AH: I also had seen that you played at the White House in 2015, did you meet President Obama?
KM: Yes that was fantastic, and I met Michelle too. And Obama is a charismatic amazing leader, but Michelle is the real deal. No disrespect to him, but she is that “woman behind the man.” To accomplish what he accomplished, he needed a support system that is equal or greater to what he was doing. And Michelle is that.
AH: “Don’t Throw It Away,” with Taj Mahal, is an anthem for the environment.
KM: I wrote that for www.plasticpollutioncoalition.org. I am a part of that organization. That is one of the causes that is near and dear to me. That song talks about plastics, so the first line is: “Leo B had a big idea.” Leo Baekeland invented plastic in Belgium. He had a big idea to invent something that wouldn’t disappear. “You just can’t beat it until it gets to the ocean and the fish start to eat it.” Our environment has so many facets that need our attention and the plastic problem is only one aspect, there’s the rainforest and issues of fresh water, there are a lot of vital issues. And they deserve our attention.
AH: “This is My Home” is a very gentle but it’s also a very stirring, powerful song. It has a character from Mexico and one from Pakistan and they fall in love and end up married.
KM: It’s disarming but it is telling a story. They became a truly American family, with roots. Then there is a character from Africa, and that part of the story has bite.
AH: There’s such a family feel to that song, and that feeling recurs through the album, and it got me wondering to what extent is family and fatherhood a transformative element for you, and how does it influence you and deepen your sense of connection.
KM: Fatherhood is a big deal. I have two sons, a 12 year old, and a 31 year old. And the 12 year old, he is right at the “dude” phase. The “dude” is starting to come out, the “dude” is almost there. (laughs) But you know, I’m also still raising the 31 year old. He will still call me to talk about things, he’ll want to talk about his girlfriend, and I’ll say: “Are you trying to fix everything?” and he’ll say “yeah.” And I’ll say, “Well that’s your problem right there. Stop trying to fix it all, just nod, listen very carefully, and ask questions.” (laughs) Family is very important. And I have two marriages that didn’t last, and I don’t like to think of them as failing, those relationships still last, you know? The relationships are what they are, and there’s parenthood, and there’s family, and sometimes there’ll be an event and the whole blended family is there, with my wife and the kids and my ex wives all in the same room.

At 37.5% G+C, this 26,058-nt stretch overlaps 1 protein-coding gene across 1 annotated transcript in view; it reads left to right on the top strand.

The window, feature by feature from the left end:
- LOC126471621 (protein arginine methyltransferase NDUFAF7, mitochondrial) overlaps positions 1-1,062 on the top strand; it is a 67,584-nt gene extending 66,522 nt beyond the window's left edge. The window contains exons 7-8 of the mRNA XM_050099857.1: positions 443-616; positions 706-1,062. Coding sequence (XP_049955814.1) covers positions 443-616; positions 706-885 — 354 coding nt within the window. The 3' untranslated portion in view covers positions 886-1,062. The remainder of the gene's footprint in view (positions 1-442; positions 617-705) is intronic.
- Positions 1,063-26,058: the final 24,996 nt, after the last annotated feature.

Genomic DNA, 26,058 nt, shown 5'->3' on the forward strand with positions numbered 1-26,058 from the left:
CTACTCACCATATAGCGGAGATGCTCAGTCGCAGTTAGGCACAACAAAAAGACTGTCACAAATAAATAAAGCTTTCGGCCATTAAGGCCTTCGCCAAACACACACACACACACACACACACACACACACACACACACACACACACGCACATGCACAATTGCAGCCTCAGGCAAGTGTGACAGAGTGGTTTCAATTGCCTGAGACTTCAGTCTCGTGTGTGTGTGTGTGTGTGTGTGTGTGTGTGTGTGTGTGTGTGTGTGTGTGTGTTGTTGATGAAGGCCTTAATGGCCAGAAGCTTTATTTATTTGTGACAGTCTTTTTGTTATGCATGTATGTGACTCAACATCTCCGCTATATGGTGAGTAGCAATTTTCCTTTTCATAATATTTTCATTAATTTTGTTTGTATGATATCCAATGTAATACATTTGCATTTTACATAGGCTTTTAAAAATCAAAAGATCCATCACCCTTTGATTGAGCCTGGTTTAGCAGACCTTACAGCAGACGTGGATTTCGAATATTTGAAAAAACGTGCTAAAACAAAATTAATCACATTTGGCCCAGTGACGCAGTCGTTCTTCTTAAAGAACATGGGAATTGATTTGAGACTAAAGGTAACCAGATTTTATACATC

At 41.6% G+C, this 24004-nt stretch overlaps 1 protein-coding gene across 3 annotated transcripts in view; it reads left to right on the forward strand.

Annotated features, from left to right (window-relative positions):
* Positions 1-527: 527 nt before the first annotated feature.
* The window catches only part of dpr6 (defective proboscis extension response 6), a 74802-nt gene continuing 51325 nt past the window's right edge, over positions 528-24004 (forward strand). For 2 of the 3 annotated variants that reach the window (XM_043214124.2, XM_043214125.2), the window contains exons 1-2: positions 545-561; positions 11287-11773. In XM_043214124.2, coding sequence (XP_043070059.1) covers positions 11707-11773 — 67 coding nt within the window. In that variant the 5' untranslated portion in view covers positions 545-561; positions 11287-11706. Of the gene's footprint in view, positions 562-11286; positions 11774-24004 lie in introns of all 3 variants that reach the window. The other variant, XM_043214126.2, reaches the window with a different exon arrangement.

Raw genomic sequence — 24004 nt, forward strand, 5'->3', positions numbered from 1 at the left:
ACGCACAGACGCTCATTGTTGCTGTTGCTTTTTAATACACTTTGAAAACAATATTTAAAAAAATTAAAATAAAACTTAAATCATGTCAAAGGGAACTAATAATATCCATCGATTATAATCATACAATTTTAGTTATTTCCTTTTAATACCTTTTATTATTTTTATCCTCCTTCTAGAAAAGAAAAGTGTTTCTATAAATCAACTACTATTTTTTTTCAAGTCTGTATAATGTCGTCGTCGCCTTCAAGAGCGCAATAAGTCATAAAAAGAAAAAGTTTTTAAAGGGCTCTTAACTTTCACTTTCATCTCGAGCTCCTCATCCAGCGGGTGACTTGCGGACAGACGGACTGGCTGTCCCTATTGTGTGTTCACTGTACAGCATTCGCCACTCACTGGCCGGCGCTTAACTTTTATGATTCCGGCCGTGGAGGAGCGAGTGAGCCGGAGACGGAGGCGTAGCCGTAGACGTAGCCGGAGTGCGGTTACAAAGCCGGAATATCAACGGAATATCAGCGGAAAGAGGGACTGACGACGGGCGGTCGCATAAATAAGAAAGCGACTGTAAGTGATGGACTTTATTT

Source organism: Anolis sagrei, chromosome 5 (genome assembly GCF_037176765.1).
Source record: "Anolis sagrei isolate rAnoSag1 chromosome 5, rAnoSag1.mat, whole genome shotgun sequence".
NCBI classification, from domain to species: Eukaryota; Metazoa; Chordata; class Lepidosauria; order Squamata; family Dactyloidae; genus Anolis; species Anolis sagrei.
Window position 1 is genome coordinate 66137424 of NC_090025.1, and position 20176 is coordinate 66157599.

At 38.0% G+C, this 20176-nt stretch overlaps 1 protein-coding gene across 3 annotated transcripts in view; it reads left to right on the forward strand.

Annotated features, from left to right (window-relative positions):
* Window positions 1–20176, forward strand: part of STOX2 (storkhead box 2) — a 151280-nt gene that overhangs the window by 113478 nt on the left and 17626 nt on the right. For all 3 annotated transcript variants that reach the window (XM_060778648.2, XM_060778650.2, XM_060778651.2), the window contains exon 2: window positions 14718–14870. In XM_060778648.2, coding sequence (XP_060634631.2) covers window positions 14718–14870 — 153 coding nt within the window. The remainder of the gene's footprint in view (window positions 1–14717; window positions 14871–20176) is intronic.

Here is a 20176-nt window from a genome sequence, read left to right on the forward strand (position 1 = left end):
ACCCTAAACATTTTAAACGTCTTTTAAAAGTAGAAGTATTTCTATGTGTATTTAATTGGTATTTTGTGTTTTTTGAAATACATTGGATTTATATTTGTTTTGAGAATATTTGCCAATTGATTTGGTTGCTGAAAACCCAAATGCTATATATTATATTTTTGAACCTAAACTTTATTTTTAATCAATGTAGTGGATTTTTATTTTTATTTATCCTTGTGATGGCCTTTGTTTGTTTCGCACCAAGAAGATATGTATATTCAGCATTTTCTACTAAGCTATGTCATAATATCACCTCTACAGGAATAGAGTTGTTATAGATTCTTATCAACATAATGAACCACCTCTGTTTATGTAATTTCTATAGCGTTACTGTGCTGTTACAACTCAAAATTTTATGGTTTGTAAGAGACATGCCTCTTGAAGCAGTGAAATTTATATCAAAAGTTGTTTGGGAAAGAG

AH: The song “The Way I” is solo acoustic, it a more introspective, personal song
KM: That song is about depression. It takes him until the end before he says it’s about “The Way I” love you. Up until then, it just kind of hangs there, he has trouble saying it, it’s like a little “choke up” and he can’t quite say it. And then in the end he has to say it, so he says it.
AH: “I Should Have” then is a playful mockery of the idea that the grass is always greener.
KM: It’s a fun argument, you and your old boyfriends, and I should have stayed with that show girl. (She was actually a stripper, you thought she was overweight). (laughs)
AH: The album covers such a range of human experiences and emotions.
KM: It was really cool that you got into it, in this day and age it’s hard to get anyone to pay attention to the album. I hope people will pay attention to it.
AH: What’s on the horizon for you?
KM: We will have a Christmas album this year, so stay tuned for that. I have been working on so many projects the past few months, and they are all finished. We’ve been working on the Christmas project and producing other records, and now I am finished with that studio work, the studio is a junk pile right now. I’ve produced albums recently for Ana Popovic, G. Love, Jontavious Willis, and Rebecca Correia. And now those things are finished for now, I’m heading out on tour.
Upcoming shows and tours including European dates, check here: https://kebmo.com For our review of the album, look here: REVIEW: Keb’ Mo’s “Oklahoma” is Ignited Yet Organic Like Smooth Pine